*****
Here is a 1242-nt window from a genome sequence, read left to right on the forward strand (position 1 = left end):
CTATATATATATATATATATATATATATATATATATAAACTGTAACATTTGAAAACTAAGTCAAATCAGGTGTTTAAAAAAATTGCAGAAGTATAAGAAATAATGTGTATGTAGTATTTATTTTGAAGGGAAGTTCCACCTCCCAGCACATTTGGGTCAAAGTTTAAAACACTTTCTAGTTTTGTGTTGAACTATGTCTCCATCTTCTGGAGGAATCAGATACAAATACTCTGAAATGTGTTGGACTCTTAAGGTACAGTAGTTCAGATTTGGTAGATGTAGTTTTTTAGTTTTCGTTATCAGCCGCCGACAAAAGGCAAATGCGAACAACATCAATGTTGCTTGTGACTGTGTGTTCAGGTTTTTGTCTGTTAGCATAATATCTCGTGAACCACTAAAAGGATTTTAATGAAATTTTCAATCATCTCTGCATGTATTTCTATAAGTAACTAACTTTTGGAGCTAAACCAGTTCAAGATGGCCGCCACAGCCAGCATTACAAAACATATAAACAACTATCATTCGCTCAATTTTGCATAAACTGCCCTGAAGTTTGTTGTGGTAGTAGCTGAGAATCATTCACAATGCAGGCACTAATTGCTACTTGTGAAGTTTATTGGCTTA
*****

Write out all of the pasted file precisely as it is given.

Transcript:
Here is a 1242-nt window from a genome sequence, read left to right on the forward strand (position 1 = left end):
CTATATATATATATATATATATATATATATATATATAAACTGTAACATTTGAAAACTAAGTCAAATCAGGTGTTTAAAAAAATTGCAGAAGTATAAGAAATAATGTGTATGTAGTATTTATTTTGAAGGGAAGTTCCACCTCCCAGCACATTTGGGTCAAAGTTTAAAACACTTTCTAGTTTTGTGTTGAACTATGTCTCCATCTTCTGGAGGAATCAGATACAAATACTCTGAAATGTGTTGGACTCTTAAGGTACAGTAGTTCAGATTTGGTAGATGTAGTTTTTTAGTTTTCGTTATCAGCCGCCGACAAAAGGCAAATGCGAACAACATCAATGTTGCTTGTGACTGTGTGTTCAGGTTTTTGTCTGTTAGCATAATATCTCGTGAACCACTAAAAGGATTTTAATGAAATTTTCAATCATCTCTGCATGTATTTCTATAAGTAACTAACTTTTGGAGCTAAACCAGTTCAAGATGGCCGCCACAGCCAGCATTACAAAACATATAAACAACTATCATTCGCTCAATTTTGCATAAACTGCCCTGAAGTTTGTTGTGGTAGTAGCTGAGAATCATTCACAATGCAGGCACTAATTGCTACTTGTGAAGTTTATTGGCTTA